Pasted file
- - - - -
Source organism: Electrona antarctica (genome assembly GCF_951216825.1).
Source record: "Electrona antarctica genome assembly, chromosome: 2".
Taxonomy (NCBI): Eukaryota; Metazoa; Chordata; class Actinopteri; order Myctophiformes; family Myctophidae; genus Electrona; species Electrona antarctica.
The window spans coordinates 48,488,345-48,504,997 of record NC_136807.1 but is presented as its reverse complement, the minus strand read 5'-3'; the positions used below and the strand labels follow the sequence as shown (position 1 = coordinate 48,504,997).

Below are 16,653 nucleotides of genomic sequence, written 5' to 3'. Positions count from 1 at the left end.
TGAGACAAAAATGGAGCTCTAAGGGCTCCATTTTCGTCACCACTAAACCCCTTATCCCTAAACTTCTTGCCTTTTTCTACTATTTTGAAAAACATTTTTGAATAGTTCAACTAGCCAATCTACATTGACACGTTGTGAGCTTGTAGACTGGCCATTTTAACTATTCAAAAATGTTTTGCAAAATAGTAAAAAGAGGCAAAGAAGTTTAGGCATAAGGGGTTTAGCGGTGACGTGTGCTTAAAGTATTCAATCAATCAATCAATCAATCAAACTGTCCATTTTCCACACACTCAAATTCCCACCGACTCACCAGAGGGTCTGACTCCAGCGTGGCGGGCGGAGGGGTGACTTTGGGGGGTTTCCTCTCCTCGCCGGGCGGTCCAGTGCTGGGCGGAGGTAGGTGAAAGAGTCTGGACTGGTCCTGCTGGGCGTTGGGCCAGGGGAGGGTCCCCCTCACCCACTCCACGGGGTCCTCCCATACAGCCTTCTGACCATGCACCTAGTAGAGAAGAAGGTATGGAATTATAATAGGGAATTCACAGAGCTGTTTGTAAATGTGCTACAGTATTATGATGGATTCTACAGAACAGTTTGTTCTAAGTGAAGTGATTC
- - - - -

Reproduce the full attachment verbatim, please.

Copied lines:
Source organism: Electrona antarctica (genome assembly GCF_951216825.1).
Source record: "Electrona antarctica genome assembly, chromosome: 2".
Taxonomy (NCBI): Eukaryota; Metazoa; Chordata; class Actinopteri; order Myctophiformes; family Myctophidae; genus Electrona; species Electrona antarctica.
The window spans coordinates 48,488,345-48,504,997 of record NC_136807.1 but is presented as its reverse complement, the minus strand read 5'-3'; the positions used below and the strand labels follow the sequence as shown (position 1 = coordinate 48,504,997).

Below are 16,653 nucleotides of genomic sequence, written 5' to 3'. Positions count from 1 at the left end.
TGAGACAAAAATGGAGCTCTAAGGGCTCCATTTTCGTCACCACTAAACCCCTTATCCCTAAACTTCTTGCCTTTTTCTACTATTTTGAAAAACATTTTTGAATAGTTCAACTAGCCAATCTACATTGACACGTTGTGAGCTTGTAGACTGGCCATTTTAACTATTCAAAAATGTTTTGCAAAATAGTAAAAAGAGGCAAAGAAGTTTAGGCATAAGGGGTTTAGCGGTGACGTGTGCTTAAAGTATTCAATCAATCAATCAATCAATCAAACTGTCCATTTTCCACACACTCAAATTCCCACCGACTCACCAGAGGGTCTGACTCCAGCGTGGCGGGCGGAGGGGTGACTTTGGGGGGTTTCCTCTCCTCGCCGGGCGGTCCAGTGCTGGGCGGAGGTAGGTGAAAGAGTCTGGACTGGTCCTGCTGGGCGTTGGGCCAGGGGAGGGTCCCCCTCACCCACTCCACGGGGTCCTCCCATACAGCCTTCTGACCATGCACCTAGTAGAGAAGAAGGTATGGAATTATAATAGGGAATTCACAGAGCTGTTTGTAAATGTGCTACAGTATTATGATGGATTCTACAGAACAGTTTGTTCTAAGTGAAGTGATTC